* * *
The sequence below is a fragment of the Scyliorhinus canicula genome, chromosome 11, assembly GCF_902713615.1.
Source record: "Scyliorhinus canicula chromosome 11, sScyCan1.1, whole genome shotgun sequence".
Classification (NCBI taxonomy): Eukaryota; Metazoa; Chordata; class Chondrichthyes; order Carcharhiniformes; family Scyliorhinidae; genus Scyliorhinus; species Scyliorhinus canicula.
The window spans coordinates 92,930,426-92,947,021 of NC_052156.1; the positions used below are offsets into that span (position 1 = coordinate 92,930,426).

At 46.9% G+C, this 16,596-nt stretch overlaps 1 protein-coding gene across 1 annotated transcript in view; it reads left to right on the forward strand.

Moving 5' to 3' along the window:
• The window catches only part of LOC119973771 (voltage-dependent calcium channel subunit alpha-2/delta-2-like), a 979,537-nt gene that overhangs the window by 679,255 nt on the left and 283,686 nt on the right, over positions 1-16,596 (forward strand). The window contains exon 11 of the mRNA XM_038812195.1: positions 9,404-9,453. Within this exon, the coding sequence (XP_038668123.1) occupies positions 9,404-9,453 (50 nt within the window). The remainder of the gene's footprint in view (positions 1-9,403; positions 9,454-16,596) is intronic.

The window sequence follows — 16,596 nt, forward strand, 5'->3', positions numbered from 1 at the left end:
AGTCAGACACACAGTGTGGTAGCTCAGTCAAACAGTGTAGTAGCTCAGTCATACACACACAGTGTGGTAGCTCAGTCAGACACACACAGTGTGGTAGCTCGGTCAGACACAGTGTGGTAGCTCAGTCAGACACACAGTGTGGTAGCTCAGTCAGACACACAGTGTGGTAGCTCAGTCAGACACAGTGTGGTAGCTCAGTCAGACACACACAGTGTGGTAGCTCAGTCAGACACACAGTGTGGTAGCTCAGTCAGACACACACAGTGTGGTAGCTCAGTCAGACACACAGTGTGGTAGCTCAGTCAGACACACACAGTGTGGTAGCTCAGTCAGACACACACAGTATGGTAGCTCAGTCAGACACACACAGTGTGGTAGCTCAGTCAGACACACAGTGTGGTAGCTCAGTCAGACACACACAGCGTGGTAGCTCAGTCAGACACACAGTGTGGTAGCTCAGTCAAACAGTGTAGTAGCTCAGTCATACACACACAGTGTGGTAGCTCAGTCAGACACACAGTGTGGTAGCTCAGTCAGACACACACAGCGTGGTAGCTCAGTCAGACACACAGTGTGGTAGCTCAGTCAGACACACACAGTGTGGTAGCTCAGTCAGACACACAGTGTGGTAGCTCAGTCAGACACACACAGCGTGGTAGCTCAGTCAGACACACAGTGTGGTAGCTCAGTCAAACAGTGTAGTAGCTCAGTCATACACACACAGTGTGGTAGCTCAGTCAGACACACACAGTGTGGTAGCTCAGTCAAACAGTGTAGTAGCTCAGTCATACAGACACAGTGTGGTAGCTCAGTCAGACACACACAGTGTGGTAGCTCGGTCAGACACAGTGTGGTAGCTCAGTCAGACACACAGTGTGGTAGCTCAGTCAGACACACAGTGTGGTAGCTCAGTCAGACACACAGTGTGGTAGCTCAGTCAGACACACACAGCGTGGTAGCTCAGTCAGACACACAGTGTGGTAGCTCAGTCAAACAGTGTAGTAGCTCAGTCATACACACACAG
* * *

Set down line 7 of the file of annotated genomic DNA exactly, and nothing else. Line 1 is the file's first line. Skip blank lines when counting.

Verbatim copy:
• The window catches only part of LOC119973771 (voltage-dependent calcium channel subunit alpha-2/delta-2-like), a 979,537-nt gene that overhangs the window by 679,255 nt on the left and 283,686 nt on the right, over positions 1-16,596 (forward strand). The window contains exon 11 of the mRNA XM_038812195.1: positions 9,404-9,453. Within this exon, the coding sequence (XP_038668123.1) occupies positions 9,404-9,453 (50 nt within the window). The remainder of the gene's footprint in view (positions 1-9,403; positions 9,454-16,596) is intronic.